A Reflection on Diane Koenker’s Lecture – “Vacations, Tourism, and Socialist Consumption in the Post-Stalin USSR”

On September 6th, Professor of History Diane Koenker gave a very interesting lecture that challenged me to reevaluate some of my conceptions of the Soviet Union.  With a specialization in twentieth century Russia and social history, she examined the evolution of travel, vacations, and tourism in the USSR.  She highlighted that rest was an integral component of Soviet life, but it was not until after WWII that the travel industry began to grow.  Professor Koenker explained that the post-WWII travel industry was defined by travel for rest and travel for sightseeing/adventure; both forms of travel were based on a socialist purpose, which was geared to serve the state.  Travel for rest intended to allow Soviet citizens the opportunity to recuperate and return to work healthier, refreshed, and ready to contribute to the socialist cause.  Travel for sightseeing/adventure was geared towards building a communal relationship with one’s travel companions.  It was not meant for pure enjoyment.  This type of travel consisted of excursions to remote locations rather than urban centers where hotels were not available to accommodate groups of Soviet citizens .  This is important to note because it was a reflection of the state’s ideology.  She explained that hotels were seen as bourgeoisie, which therefore hindered their development in the USSR.

Professor Koenker demonstrated that by the 1970’s, these two types of travel blended together to create a new type of socialist vacationing.  I found it particularly interesting when she discussed the ways in which capitalism and socialism combined in the realm of Soviet travel.  Vacationing took on a capitalist form, in that travelers sought to distance themselves from state control, and they began to desire travel designed and undertaken on their own terms.  Family travel as opposed to collective group travel grew in popularity.  However, vacationing still possessed a strong socialist component.  For example, she mentioned that vacations were obtained through trip vouchers, there were limited choices for travel destinations, and the Soviet elite tended to have more vacationing privileges.  Additionally, her lecture highlighted how the rise of vacationing makes a strong statement on socialist consumption in the USSR.  As the travel industry grew, Soviet citizens began to demand greater comforts in travel, as well as more options for travel destinations, as they expected the state to fulfill these demands.

Professor Koenker’s study makes a very important contribution to REEES, in that it challenges the conception that the Brezhnev Era was a time of complete stagnation.  This is certainly not the case if we examine the growth of vacations, travel, and tourism at this time.  I know that I was forced to reconsider my conceptions of the USSR in the 1970’s.  Furthermore, her lecture demonstrated how a consumer culture took on a distinct form after WWII, and that a blending of capitalism and socialism existed.  This lecture also forces us to challenge any preconceived notions of the USSR as total socialist entity in all aspects of life.  I found it particularly interesting that she discussed how personal and state goals could exist in harmony.  Travel gave citizens the increased independence they desired.  However, at the same time, they were not further distanced from the state.  In actuality they became more loyal to it because it allowed new and exciting freedoms in their lives.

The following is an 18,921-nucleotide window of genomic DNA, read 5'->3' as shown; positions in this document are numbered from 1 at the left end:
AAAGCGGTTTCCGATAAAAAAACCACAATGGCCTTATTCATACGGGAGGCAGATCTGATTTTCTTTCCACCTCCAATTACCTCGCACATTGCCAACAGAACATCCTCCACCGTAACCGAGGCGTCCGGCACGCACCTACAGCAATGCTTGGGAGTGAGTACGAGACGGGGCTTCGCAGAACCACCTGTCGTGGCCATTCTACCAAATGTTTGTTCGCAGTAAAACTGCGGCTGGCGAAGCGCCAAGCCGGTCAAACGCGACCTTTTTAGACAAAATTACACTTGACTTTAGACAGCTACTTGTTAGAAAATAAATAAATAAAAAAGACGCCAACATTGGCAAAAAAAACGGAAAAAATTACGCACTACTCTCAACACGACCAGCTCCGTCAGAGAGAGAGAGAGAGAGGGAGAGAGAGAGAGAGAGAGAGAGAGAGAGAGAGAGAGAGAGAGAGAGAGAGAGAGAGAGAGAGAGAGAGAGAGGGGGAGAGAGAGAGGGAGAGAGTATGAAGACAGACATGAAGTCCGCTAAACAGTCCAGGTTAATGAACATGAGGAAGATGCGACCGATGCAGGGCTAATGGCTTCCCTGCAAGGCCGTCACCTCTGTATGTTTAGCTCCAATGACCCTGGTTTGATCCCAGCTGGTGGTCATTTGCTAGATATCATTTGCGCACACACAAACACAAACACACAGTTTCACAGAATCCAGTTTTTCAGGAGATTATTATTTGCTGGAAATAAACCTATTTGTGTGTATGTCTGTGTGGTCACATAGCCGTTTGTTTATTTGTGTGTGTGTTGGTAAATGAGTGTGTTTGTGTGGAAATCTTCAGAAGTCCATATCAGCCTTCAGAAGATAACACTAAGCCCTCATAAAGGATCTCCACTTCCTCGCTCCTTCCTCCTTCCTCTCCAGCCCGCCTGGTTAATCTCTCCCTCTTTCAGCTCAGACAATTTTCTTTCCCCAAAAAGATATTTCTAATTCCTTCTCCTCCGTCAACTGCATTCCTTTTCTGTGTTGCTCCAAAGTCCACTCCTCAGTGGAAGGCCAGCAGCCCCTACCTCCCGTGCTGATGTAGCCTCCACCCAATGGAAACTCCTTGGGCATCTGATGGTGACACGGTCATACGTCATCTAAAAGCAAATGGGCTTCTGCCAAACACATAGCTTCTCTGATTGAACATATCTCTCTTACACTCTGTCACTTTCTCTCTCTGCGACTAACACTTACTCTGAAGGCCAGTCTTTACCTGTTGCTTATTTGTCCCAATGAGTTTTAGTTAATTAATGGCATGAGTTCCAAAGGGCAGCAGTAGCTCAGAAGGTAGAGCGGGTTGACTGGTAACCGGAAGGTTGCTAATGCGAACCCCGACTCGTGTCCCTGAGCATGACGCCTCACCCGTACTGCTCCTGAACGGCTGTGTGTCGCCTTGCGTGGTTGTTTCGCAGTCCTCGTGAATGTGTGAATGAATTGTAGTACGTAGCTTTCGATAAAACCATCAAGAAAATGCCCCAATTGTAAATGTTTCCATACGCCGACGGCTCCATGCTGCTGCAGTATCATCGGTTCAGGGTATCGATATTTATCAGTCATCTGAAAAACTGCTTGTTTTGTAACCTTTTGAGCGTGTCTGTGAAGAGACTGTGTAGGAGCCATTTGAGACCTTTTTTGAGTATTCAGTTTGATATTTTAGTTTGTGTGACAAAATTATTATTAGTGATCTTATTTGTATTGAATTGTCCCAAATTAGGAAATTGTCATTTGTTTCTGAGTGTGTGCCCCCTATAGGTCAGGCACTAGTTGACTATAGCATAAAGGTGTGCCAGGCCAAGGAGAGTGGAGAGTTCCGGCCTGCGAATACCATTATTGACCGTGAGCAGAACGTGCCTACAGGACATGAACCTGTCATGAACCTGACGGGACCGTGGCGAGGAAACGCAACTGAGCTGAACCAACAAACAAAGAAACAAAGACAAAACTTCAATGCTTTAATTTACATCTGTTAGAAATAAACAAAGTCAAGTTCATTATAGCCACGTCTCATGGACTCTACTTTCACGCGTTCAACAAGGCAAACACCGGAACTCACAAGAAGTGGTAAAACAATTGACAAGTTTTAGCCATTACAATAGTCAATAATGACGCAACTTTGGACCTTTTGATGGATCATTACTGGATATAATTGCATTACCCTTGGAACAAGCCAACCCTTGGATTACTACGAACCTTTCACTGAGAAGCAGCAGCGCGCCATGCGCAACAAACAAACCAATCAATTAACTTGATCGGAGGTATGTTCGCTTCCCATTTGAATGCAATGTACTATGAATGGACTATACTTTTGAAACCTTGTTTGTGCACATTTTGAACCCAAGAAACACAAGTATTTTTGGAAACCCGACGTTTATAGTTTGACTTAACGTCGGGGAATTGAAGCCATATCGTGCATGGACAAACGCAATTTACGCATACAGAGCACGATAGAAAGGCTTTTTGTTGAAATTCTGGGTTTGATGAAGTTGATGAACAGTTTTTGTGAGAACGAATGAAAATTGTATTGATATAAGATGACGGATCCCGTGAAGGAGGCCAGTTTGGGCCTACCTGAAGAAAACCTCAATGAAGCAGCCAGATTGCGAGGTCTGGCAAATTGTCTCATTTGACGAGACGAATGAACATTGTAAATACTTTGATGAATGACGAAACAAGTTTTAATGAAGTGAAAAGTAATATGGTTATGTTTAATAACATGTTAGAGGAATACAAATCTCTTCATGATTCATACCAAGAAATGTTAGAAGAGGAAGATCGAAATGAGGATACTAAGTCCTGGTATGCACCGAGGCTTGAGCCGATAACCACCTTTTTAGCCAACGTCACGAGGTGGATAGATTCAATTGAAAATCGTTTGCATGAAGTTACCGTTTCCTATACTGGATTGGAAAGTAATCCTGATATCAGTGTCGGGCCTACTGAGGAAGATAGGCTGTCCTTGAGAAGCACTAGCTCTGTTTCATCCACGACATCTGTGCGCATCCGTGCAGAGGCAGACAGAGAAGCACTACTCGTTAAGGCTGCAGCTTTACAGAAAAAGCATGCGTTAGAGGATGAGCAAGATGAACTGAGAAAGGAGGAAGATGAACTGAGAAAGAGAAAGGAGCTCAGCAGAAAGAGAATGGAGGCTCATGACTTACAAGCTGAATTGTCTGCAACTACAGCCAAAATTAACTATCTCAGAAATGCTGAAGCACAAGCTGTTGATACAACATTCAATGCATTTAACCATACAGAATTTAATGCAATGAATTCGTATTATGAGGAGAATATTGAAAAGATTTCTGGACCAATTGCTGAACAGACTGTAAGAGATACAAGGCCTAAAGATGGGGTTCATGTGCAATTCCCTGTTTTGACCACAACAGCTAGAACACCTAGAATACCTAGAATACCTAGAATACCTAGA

Ryan Eavenson is a first year MA student.  He is particularly interested in democratization, human rights, and European integration in the post-Soviet world.  His additional interests include Imperial and Soviet Russian history.  He received a AB in History/Russian and East European Studies from Lafayette College in 2010.  After completion of his MA, he hopes to find employment focusing on international affairs or continue his education.

Leave a Reply

Fill in your details below or click an icon to log in:

WordPress.com Logo

You are commenting using your WordPress.com account. Log Out / Change )

Twitter picture

You are commenting using your Twitter account. Log Out / Change )

Facebook photo

You are commenting using your Facebook account. Log Out / Change )

Google+ photo

You are commenting using your Google+ account. Log Out / Change )

Connecting to %s